Vienna summit

“The Vienna summit was a summit meeting held on June 4, 1961, in Vienna, Austria, between President John F. Kennedy of the United States and Premier Nikita Khrushchev of the Soviet Union. The leaders of the two superpowers of the Cold War era discussed numerous issues in the relationship between their countries. The summit took place only days after the assassination of President of the Dominican Republic Rafael Trujillo. Kennedy and Khrushchev first met at the Vienna Summit in June 1961. Prior to meeting face to face, their contact began when Khrushchev sent Kennedy a message on November 9, 1960, congratulating him on his presidential election victory and stating his hope that ‘relations between [the U.S. and USSR] would again follow the line along which they were developing in Franklin Roosevelt‘s time.’ He also told Kennedy that the USSR desired to negotiate with the U.S. on issues relating to ‘disarmament … a German peace treaty … and other questions which could bring about an easing and improvement of the entire international situation.’ In a reply message, Kennedy thanked Khrushchev and similar niceties continued until 1961. … Between 1945 and 1961, 2.7 million East Germans emigrated from East Berlin, a part of the German Democratic Republic (GDR), to West Berlin. GDR leader Walter Ulbricht argued that the large number of emigrants leaving East Berlin threatened the existence of the GDR by diminishing its population.[5] In the early months of 1961, Ulbricht pressured Khrushchev to close the border between East and West Berlin. … A lesser-known conflict fueled controversy at the Vienna Summit as well. ‘As in Berlin, [Kennedy] inherited in Laos a situation aggravated by near-direct armed confrontation between the Soviet Union and the United States.’ During Eisenhower‘s presidency, the U.S. backed a right-wing conservative government (royal government) in Laos to counter that communist threat of the popular Pathet Lao. … The American-facilitated Bay of Pigs Invasion of April 1961 also rocked Khrushchev and Kennedy’s relationship. On April 18, 1961, Khrushchev sent Kennedy a telegram that said, ‘Mr. President, I send you this message in an hour of alarm, fraught with danger for the peace of the whole world. Armed aggression has begun against Cuba.’ Kennedy countered by saying that the Americans were merely helping support the ‘100,000 Cubans’ attempting to ‘[resist] the Castro dictatorship.’ He claimed that the Americans fought on the side of freedom and Cuban self-determination. …”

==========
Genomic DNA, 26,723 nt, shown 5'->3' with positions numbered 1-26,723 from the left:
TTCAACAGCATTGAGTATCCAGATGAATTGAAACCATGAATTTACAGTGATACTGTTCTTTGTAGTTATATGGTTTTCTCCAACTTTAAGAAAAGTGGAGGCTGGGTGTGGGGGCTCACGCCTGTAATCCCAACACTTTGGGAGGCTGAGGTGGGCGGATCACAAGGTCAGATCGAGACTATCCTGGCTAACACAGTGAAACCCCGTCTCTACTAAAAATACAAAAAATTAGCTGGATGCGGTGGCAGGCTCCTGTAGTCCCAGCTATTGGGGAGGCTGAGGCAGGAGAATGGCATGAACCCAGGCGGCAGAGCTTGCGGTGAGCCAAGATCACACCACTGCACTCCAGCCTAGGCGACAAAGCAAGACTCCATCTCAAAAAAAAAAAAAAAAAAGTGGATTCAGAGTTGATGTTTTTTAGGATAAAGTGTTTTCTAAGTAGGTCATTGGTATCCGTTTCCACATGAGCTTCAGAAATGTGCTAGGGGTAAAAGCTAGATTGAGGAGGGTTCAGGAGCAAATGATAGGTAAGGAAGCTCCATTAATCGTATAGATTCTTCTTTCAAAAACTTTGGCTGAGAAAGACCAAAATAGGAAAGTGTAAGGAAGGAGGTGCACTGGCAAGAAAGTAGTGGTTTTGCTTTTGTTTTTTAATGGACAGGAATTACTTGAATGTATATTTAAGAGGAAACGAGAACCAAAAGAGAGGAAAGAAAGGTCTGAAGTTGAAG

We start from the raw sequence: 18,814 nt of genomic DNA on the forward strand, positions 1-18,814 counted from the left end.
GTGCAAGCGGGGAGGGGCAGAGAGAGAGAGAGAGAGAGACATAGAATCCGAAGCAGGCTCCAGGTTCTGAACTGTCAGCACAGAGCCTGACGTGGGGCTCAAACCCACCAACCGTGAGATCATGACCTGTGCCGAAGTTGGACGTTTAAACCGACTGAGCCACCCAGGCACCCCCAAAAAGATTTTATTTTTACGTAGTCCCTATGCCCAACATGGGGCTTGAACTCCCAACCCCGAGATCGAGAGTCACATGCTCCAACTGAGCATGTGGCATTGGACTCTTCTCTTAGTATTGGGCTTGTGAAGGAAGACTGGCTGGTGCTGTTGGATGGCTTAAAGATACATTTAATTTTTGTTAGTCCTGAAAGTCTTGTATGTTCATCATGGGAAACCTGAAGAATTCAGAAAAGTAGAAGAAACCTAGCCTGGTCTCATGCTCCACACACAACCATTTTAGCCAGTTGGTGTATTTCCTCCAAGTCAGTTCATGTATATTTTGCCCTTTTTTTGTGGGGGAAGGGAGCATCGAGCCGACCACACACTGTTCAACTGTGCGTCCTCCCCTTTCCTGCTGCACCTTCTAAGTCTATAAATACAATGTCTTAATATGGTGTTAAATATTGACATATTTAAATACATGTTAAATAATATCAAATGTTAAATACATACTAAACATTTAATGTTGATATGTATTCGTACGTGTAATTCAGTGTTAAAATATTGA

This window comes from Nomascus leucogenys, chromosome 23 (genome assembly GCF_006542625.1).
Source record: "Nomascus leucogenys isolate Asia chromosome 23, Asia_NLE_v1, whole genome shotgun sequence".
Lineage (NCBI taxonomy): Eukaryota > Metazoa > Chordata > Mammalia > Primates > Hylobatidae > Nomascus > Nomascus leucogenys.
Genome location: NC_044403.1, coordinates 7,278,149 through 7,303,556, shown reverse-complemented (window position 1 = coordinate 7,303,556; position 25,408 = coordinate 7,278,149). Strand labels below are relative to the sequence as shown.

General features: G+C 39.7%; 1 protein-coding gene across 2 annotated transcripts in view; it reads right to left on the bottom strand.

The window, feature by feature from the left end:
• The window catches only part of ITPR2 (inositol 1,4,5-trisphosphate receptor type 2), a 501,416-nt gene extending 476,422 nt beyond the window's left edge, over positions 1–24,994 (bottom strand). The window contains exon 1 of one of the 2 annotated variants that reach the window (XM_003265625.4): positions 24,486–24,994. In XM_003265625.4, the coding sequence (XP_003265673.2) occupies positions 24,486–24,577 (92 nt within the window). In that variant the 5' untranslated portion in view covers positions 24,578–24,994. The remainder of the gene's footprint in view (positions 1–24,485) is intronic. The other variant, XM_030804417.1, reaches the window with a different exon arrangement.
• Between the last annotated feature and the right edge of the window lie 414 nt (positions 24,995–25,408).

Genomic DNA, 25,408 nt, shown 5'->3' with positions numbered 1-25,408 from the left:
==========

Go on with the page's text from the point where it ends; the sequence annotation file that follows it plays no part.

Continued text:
YouTube: Vienna Summit, President John F. Kennedy and Soviet Premier Nikita Khrushchev meet in Vienna, Austria in June 1961

Vienna summit

About 1960s: Days of Rage

Bill Davis - 1960s: Days of Rage
This entry was posted in Berlin Wall, Cuban Revolution, John Kennedy, Laos, R. McNamara and tagged , , , , . Bookmark the permalink.

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